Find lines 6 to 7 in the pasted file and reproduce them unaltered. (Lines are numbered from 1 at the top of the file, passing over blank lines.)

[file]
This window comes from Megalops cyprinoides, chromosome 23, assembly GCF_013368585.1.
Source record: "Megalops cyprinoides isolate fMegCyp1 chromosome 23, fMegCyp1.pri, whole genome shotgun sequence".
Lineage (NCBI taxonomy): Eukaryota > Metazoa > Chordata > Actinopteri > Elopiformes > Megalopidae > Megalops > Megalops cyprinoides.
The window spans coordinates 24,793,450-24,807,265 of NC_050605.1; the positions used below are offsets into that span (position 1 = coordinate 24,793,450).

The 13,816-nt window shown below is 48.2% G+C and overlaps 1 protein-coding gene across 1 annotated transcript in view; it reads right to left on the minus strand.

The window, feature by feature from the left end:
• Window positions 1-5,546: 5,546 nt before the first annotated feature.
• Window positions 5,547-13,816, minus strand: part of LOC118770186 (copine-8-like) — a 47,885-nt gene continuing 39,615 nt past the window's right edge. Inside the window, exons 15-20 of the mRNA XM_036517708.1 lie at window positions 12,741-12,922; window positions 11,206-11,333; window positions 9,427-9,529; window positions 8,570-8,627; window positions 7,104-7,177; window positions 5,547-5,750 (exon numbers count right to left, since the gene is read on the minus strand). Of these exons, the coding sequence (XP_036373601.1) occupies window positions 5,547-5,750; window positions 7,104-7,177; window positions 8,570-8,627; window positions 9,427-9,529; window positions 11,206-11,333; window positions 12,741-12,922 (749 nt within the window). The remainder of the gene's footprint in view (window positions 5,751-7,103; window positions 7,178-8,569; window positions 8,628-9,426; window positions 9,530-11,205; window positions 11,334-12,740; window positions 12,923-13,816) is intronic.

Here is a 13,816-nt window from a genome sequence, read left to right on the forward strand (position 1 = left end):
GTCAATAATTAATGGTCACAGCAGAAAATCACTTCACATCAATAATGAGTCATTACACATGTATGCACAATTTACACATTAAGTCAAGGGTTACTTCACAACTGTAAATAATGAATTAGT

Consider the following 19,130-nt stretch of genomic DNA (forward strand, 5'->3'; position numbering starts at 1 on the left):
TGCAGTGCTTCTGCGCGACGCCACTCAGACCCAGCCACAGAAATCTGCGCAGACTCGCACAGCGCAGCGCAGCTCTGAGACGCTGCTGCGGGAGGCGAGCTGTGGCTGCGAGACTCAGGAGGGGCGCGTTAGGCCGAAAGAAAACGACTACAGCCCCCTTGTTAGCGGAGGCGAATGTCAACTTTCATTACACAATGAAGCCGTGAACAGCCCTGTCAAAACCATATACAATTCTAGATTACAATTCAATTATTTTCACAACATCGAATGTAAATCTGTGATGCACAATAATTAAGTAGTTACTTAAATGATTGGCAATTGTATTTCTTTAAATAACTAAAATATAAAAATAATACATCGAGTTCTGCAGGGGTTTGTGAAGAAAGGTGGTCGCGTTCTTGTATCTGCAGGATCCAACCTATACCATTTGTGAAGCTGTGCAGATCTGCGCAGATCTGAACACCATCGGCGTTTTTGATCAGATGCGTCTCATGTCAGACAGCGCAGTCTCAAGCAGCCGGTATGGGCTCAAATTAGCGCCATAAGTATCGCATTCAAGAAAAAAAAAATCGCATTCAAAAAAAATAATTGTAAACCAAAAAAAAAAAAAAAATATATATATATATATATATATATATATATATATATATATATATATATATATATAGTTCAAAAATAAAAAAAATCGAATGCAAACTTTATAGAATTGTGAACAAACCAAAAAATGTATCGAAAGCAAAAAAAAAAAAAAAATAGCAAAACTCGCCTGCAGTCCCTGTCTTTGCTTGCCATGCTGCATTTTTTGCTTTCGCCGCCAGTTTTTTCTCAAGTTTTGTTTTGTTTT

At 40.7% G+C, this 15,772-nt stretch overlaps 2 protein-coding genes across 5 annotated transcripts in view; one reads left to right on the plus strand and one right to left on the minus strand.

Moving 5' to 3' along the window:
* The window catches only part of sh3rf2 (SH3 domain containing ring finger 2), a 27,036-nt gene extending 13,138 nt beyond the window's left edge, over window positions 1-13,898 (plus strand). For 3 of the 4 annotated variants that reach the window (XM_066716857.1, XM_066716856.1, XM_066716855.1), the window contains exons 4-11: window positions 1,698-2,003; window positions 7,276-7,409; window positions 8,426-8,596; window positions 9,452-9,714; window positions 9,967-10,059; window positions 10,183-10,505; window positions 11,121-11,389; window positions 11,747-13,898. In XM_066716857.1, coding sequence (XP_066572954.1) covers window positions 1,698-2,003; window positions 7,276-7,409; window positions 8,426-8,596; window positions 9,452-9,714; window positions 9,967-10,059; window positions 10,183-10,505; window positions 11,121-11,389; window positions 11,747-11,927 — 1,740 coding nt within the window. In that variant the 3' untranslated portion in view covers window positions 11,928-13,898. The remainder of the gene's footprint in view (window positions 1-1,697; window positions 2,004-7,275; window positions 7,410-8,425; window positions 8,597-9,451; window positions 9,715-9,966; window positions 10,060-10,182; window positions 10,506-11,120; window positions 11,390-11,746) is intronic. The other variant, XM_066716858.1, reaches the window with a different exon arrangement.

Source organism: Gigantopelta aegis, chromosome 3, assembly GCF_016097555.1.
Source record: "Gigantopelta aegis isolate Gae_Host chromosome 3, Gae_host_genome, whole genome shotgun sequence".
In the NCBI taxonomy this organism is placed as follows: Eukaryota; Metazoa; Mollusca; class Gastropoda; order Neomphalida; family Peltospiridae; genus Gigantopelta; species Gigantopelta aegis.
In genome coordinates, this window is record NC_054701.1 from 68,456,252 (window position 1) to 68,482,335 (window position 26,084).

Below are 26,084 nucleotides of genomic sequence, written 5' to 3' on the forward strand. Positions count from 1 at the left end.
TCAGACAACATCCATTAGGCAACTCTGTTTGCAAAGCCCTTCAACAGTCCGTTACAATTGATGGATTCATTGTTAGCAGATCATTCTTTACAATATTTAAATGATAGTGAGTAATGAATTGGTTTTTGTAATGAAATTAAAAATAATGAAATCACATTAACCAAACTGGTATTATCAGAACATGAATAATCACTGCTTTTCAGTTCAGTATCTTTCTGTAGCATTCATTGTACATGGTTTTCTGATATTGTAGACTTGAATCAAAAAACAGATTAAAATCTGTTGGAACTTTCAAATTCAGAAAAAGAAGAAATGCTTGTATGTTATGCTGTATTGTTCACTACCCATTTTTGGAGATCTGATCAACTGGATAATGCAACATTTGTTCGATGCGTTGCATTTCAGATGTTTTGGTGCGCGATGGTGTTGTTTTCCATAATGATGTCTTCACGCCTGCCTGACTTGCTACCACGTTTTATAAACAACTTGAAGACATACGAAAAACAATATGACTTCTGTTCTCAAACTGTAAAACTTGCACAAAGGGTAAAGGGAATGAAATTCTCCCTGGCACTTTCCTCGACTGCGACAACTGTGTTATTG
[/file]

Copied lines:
The window, feature by feature from the left end:
• Window positions 1-5,546: 5,546 nt before the first annotated feature.